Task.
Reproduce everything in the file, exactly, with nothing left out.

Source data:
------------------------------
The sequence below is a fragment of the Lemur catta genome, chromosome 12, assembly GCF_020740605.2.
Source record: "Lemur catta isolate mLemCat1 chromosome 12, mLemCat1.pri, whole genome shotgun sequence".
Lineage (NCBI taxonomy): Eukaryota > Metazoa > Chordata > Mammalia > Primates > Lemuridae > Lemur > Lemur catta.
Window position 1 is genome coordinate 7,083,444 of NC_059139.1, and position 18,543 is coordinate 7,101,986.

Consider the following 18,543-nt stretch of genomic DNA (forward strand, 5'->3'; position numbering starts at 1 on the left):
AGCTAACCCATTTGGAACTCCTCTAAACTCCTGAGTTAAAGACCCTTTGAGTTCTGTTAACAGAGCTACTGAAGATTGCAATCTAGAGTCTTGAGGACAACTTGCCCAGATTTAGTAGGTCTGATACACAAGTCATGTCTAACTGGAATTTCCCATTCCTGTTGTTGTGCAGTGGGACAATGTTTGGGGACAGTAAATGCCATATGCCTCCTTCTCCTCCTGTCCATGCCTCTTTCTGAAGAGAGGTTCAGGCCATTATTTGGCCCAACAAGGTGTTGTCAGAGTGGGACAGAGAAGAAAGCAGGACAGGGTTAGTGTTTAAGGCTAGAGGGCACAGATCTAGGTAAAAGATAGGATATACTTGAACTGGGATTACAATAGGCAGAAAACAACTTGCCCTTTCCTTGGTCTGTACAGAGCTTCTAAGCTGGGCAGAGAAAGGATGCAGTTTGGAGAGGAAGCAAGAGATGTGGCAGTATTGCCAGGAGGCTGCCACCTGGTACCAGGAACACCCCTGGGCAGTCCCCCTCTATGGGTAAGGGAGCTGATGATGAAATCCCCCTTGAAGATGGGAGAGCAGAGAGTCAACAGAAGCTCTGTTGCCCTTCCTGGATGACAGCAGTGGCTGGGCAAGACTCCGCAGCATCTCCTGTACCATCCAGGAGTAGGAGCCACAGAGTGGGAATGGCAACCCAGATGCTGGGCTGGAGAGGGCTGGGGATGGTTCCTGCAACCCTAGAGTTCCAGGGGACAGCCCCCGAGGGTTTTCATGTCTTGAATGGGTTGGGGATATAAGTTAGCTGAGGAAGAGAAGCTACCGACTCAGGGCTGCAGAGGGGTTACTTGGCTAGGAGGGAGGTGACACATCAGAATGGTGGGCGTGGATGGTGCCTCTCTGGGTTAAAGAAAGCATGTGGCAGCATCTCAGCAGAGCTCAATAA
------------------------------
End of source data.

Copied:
The sequence below is a fragment of the Lemur catta genome, chromosome 12, assembly GCF_020740605.2.
Source record: "Lemur catta isolate mLemCat1 chromosome 12, mLemCat1.pri, whole genome shotgun sequence".
Lineage (NCBI taxonomy): Eukaryota > Metazoa > Chordata > Mammalia > Primates > Lemuridae > Lemur > Lemur catta.
Window position 1 is genome coordinate 7,083,444 of NC_059139.1, and position 18,543 is coordinate 7,101,986.

Consider the following 18,543-nt stretch of genomic DNA (forward strand, 5'->3'; position numbering starts at 1 on the left):
AGCTAACCCATTTGGAACTCCTCTAAACTCCTGAGTTAAAGACCCTTTGAGTTCTGTTAACAGAGCTACTGAAGATTGCAATCTAGAGTCTTGAGGACAACTTGCCCAGATTTAGTAGGTCTGATACACAAGTCATGTCTAACTGGAATTTCCCATTCCTGTTGTTGTGCAGTGGGACAATGTTTGGGGACAGTAAATGCCATATGCCTCCTTCTCCTCCTGTCCATGCCTCTTTCTGAAGAGAGGTTCAGGCCATTATTTGGCCCAACAAGGTGTTGTCAGAGTGGGACAGAGAAGAAAGCAGGACAGGGTTAGTGTTTAAGGCTAGAGGGCACAGATCTAGGTAAAAGATAGGATATACTTGAACTGGGATTACAATAGGCAGAAAACAACTTGCCCTTTCCTTGGTCTGTACAGAGCTTCTAAGCTGGGCAGAGAAAGGATGCAGTTTGGAGAGGAAGCAAGAGATGTGGCAGTATTGCCAGGAGGCTGCCACCTGGTACCAGGAACACCCCTGGGCAGTCCCCCTCTATGGGTAAGGGAGCTGATGATGAAATCCCCCTTGAAGATGGGAGAGCAGAGAGTCAACAGAAGCTCTGTTGCCCTTCCTGGATGACAGCAGTGGCTGGGCAAGACTCCGCAGCATCTCCTGTACCATCCAGGAGTAGGAGCCACAGAGTGGGAATGGCAACCCAGATGCTGGGCTGGAGAGGGCTGGGGATGGTTCCTGCAACCCTAGAGTTCCAGGGGACAGCCCCCGAGGGTTTTCATGTCTTGAATGGGTTGGGGATATAAGTTAGCTGAGGAAGAGAAGCTACCGACTCAGGGCTGCAGAGGGGTTACTTGGCTAGGAGGGAGGTGACACATCAGAATGGTGGGCGTGGATGGTGCCTCTCTGGGTTAAAGAAAGCATGTGGCAGCATCTCAGCAGAGCTCAATAA